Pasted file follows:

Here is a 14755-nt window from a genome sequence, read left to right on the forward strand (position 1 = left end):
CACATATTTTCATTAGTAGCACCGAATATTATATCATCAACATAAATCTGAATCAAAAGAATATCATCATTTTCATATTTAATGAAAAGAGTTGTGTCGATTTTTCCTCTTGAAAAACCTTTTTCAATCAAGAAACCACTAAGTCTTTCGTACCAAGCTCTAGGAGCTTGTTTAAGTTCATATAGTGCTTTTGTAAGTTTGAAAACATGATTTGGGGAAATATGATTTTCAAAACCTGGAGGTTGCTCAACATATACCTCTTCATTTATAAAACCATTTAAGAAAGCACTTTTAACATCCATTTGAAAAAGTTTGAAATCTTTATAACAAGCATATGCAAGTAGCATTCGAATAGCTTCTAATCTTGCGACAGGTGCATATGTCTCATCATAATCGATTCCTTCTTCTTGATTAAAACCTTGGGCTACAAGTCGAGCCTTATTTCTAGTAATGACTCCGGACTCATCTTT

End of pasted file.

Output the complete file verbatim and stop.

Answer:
Here is a 14755-nt window from a genome sequence, read left to right on the forward strand (position 1 = left end):
CACATATTTTCATTAGTAGCACCGAATATTATATCATCAACATAAATCTGAATCAAAAGAATATCATCATTTTCATATTTAATGAAAAGAGTTGTGTCGATTTTTCCTCTTGAAAAACCTTTTTCAATCAAGAAACCACTAAGTCTTTCGTACCAAGCTCTAGGAGCTTGTTTAAGTTCATATAGTGCTTTTGTAAGTTTGAAAACATGATTTGGGGAAATATGATTTTCAAAACCTGGAGGTTGCTCAACATATACCTCTTCATTTATAAAACCATTTAAGAAAGCACTTTTAACATCCATTTGAAAAAGTTTGAAATCTTTATAACAAGCATATGCAAGTAGCATTCGAATAGCTTCTAATCTTGCGACAGGTGCATATGTCTCATCATAATCGATTCCTTCTTCTTGATTAAAACCTTGGGCTACAAGTCGAGCCTTATTTCTAGTAATGACTCCGGACTCATCTTT